Eating for Recovery

Most of the time when you think about eating to support rest and recovery, you think about protein. At school you learned that “protein is for growth and repair” so it makes sense.

It’s not as though this isn’t true. But, like so much with life and eating, it’s not that simple. When you’re trying to recover and rest, your body uses a whole lot of other nutrients and minerals in addition to the macronutrients. It will depend entirely on you and the specific situation as to exactly which nutrients you need. Honestly, it’s pretty likely you won’t be able to tell what you need. There are some foods that are good to eat for recovery, your body will do its best with what you give it.

Last week I wrote about eating when you’re tired. The post was really about using systems to help you stay on track while you’re tired or otherwise engaged. This very same system is what will support you in rest and recovery. If you’re supporting your body all the time by mostly eating a varied diet of foods that work for you, you won’t need to do anything in particular to help recover.

Timing and specific details on exactly what food to eat to recover from exercise could help athletes. But if your eating system isn’t working for you, what you eat to recover and support your rest won’t really matter to the big picture. To spend time worrying about the specifics is a detail distracting you from the main game.

Eating is about the strategy, not the tactics.

Working In

This month, I’m exploring the relationship between movement and rest.

Last week, I was recovering from an enormous amount of movement. It was also the first week of my new movement program, so I got to the end of the week feeling extrememly tired. So much for resting! That said, I only felt fully recovered once I was able to move fully again. So, this week I’m looking at ways to keep moving while still getting the required rest.

I found something you’ll love: I heard about the concept of ‘working in’ on a recent episode of the Onnit podcast. It’s about doing movements that bring more energy into the body rather than depleting the body. It’s resting movement! This working in article over at the C.H.E.K. Institute goes into a bit more detail about how to do a work-in. Essentially, it’s doing movements that don’t raise your heart rate or breathing above a rested state like gentle forms of yoga, tai chi, or qi gong.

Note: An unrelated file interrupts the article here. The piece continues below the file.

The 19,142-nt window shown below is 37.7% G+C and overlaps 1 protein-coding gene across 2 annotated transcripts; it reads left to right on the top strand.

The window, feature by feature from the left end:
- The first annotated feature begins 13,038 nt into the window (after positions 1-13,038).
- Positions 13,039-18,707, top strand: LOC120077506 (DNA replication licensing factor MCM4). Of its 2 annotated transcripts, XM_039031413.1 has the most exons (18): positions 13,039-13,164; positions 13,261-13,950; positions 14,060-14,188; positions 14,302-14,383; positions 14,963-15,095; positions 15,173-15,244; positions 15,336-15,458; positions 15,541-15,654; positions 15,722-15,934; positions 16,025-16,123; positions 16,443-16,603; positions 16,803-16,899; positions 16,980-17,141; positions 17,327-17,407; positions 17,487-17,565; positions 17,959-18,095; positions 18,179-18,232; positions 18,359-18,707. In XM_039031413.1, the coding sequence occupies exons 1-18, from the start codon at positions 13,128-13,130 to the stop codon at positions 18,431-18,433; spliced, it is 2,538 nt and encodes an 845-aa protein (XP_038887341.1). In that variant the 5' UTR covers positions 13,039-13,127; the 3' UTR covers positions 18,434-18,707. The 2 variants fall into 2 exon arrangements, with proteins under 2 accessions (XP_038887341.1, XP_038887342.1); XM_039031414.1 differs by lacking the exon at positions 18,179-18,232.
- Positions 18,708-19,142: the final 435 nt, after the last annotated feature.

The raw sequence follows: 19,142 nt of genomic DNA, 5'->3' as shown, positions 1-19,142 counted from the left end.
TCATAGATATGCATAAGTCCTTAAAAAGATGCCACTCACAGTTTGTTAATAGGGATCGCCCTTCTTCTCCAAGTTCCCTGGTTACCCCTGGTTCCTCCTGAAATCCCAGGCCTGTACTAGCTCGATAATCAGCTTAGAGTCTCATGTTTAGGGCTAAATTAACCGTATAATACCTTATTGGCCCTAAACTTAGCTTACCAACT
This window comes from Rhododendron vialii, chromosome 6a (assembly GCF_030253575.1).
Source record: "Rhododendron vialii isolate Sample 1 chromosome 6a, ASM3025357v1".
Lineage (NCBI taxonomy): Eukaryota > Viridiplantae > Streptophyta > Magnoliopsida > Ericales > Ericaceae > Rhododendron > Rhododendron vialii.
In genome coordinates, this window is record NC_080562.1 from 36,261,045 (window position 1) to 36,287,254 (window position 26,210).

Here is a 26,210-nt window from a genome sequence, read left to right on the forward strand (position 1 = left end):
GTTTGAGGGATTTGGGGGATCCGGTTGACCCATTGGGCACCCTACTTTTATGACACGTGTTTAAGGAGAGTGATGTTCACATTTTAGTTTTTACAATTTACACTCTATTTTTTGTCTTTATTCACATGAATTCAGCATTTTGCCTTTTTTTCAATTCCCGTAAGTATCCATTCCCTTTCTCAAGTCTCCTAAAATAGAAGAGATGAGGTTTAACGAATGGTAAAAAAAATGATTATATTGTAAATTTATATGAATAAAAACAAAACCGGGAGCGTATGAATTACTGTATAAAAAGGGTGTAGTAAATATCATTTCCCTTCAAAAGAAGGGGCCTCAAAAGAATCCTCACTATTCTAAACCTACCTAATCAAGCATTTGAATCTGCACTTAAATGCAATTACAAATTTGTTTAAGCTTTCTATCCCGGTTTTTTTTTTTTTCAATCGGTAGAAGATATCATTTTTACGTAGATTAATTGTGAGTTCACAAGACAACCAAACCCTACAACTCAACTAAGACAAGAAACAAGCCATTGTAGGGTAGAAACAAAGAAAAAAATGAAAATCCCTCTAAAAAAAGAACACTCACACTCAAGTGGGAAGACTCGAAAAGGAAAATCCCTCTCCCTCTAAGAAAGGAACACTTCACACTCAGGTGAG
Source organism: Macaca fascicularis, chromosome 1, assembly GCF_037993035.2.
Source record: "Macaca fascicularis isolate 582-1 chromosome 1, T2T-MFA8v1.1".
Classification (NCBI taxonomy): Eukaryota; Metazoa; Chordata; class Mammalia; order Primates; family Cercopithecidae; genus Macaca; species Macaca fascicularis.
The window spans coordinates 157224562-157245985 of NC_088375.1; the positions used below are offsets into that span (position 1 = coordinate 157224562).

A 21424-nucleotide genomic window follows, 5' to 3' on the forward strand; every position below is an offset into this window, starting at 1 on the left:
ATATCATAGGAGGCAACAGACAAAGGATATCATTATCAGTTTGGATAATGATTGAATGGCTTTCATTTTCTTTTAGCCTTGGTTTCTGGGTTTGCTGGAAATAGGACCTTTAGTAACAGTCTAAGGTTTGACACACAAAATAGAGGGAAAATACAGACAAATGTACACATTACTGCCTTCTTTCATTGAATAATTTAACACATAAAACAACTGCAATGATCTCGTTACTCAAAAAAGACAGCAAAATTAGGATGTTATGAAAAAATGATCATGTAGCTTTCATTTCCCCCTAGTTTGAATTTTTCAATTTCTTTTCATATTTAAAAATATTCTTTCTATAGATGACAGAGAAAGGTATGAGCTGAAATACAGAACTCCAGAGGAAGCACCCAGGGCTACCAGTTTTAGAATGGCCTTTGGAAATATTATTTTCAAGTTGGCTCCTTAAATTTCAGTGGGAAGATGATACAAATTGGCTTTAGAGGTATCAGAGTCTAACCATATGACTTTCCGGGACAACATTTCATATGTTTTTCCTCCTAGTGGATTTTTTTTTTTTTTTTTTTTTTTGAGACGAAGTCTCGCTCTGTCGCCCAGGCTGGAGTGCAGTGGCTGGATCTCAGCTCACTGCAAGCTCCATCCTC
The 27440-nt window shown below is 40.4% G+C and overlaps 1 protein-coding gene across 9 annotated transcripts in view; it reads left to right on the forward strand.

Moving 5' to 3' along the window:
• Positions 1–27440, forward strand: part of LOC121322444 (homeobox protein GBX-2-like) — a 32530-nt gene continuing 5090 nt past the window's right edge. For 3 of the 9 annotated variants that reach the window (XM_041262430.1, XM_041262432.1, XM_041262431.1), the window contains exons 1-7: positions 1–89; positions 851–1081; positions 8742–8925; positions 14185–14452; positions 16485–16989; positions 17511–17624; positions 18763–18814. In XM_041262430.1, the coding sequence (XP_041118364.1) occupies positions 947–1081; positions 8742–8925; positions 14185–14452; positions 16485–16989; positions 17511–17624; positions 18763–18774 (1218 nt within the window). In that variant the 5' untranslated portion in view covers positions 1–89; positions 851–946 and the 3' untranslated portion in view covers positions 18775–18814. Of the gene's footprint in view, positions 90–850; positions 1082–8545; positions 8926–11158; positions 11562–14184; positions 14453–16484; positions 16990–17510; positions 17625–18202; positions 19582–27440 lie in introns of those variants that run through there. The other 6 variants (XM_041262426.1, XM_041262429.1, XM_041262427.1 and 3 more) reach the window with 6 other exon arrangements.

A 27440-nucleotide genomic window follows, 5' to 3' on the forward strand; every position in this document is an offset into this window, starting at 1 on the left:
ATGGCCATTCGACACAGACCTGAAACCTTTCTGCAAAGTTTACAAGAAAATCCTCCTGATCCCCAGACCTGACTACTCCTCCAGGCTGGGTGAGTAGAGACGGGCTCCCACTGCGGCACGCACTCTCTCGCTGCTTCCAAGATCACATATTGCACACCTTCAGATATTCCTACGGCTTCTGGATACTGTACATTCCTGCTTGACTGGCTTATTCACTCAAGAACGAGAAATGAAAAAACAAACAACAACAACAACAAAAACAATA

Restful Creation

If you’re constantly bringing in information and not processing, you’re not taking action and the information is pointless. Information is addictive. We crave it. Lack of information isn’t the problem anymore. There’s always more to read, more to do, more to learn.

Think about what you do when you’re trying to get some down time - it’s looking at Facebook, watching a movie, or reading articles. Funny that you seem to ‘rest’ by taking in more information.

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Try sitting down with pen and paper and writing for a few minutes when you’re tired. Or you could draw. Or play a musical instrument. Whatever! Create something. I’m not talking about quality here - just see what it feels like to switch the information flow the other way when you’re tired.

It’s a different kind of rest. You have so much inside you, let some of it out.

Photo by Aaron Burden on Unsplash

Eating When You're Tired

Packed lunches. Stacks of containers. 

Packed lunches. Stacks of containers. 

I told you I’d be very tired by the end of this week. It’s 3 days in and I wasn’t wrong. so far things are going okay, but I’m definitely seeing some things slip through the cracks.

I’m tired.

It’s when you’re tired that you’re most at risk of loss of motivation. It’s when you’re tired that you don’t have will power.

As I stuff the third sugary nut bar of the evening in my mouth I’m thinking of the work of James Clear on aiming for processes in your habits. James is talking about processes instead of goal setting which is really useful when thinking about how to eat well.

Create a process to help you eat well. Make decisions about what you’ll eat before you’re hungry.

Rest and Movement

I’m changing how I do things around here. Each month I will be working on a theme. Since I’m here to help integrate philosophy, eating, movement and a little geekery, I’ll be working through those aspects each week within the theme. I’m going to write here more often, but the posts will tend to be a little shorter than they have been. This will evolve as I go along, so I’m not going to explain much more in the hope that we’ll all figure it out together as I go along.

Rest and Movement

I’m on the bus on the way home from a Gymnastics Bodies Seminar. I’m bone tired but feeling good. This week is also the beginning of a new block of training in my standard schedule, so I expect to be very tired by the end of the week. A week of learning completely new movements will take it out of me. It’ll be a good week to focus strongly on rest even though I’m going to be working really hard.

So this month’s theme will be rest! It’ll be a short month since I’m starting a couple of weeks in so lets just roll with it.

Training and exercise is stressor on your body. The stress breaks down your body and signals it to improve. This improvement occurs during rest. But your body is lazy (you could say ‘efficient’) and doesn’t want to do anything it doesn’t have to do. You’re always looking for ways to make things easier, ways to avoid stress.